Toussaint had actually already put a pretty brilliant plan in place to fight against a potential invasion against Haiti – he would burn the coastal cities to the ground, retreat to the mountains in the center of the island, wait for the insane parasitic tropical diseases to take their toll on the invaders, and then ride down and crush his enemies while they were still barfing up black shit and suffering from comically-explosive diarrhea. Unfortunately, he didn't get a chance to put this plan into action – when Napoleon's army showed up, the first thing they did was request a meeting with Toussaint to negotiate terms. Toussaint wasn't exactly pumped about the idea of burning all of his cities to the ground and fighting a protracted guerilla war if he didn't have to, so he went out to the meeting to see what was up. As soon as the Governor-for-Life showed up to parlay, Toussaint L'Ouverture was double-crossed, captured, and thrown in a dungeon in Paris, where he eventually died a year later.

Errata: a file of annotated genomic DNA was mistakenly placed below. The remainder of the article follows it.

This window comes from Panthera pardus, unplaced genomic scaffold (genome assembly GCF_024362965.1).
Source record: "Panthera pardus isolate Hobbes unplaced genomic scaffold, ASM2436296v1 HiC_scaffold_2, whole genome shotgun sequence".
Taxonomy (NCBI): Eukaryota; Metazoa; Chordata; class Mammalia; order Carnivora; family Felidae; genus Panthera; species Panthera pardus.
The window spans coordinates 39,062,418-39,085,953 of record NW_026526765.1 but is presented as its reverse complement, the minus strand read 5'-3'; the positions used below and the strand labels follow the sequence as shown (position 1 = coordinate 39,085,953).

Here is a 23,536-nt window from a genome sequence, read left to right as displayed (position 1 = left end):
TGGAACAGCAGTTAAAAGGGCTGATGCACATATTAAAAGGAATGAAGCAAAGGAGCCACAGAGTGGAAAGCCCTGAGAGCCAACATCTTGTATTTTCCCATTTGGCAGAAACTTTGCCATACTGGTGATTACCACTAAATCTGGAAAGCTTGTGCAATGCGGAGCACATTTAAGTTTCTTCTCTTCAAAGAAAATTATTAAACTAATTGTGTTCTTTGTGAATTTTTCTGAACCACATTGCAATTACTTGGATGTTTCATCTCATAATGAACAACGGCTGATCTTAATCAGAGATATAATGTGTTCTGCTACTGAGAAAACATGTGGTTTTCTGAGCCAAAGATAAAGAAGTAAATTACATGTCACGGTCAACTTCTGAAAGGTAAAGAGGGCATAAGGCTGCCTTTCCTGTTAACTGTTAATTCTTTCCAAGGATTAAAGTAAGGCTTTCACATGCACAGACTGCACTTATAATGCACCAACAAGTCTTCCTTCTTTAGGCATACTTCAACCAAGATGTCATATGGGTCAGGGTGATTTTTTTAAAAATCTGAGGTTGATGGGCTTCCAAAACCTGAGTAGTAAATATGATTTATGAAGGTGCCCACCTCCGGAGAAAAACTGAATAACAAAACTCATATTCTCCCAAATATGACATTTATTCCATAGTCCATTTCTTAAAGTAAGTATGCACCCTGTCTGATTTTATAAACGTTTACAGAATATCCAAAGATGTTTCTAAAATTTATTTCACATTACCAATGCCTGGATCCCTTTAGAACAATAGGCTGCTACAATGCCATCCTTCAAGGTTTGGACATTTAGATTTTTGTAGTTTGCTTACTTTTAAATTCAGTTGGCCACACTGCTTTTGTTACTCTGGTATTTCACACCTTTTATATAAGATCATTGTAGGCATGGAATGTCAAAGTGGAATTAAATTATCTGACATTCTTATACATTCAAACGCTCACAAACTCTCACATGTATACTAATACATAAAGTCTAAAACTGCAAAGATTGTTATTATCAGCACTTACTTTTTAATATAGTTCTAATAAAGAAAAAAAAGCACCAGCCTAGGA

It was an inglorious end, but Napoleon hadn't counted on one thing – Toussaint had build up an infrastructure, a national identity, and a love of freedom that wasn't going to die with him. When his allies heard of the double-cross, they immediately knew that Napoleon hadn't come in peace – he had come to conquer the island and re-enslave the populace. Fuck that. They fought the French tooth and nail, followed Toussaint's teachings and strategies, and in 1804 Toussaint L'Ouverture's chief lieutenant defeated the French once and for all and declared Haiti and independent country. It was the first time a slave rebellion in the New World had led to the successful (and permanent) overthrow of a Western colonial government.
"In overthrowing me you have only cut down in Saint-Domingue the trunk of the tree of liberty;
it will spring up again from the roots, for they are many and deep."
Library of Congress
Acton, John E. The Cambridge Modern History of Napoleon. Cambridge Univ. Press, 1906.
Adams, Jerome R. Liberators, Patriots, and Leaders of Latin America. McFarland, 2010.
Chartrand, Rene. Napoleon's Overseas Army. Osprey, 1989.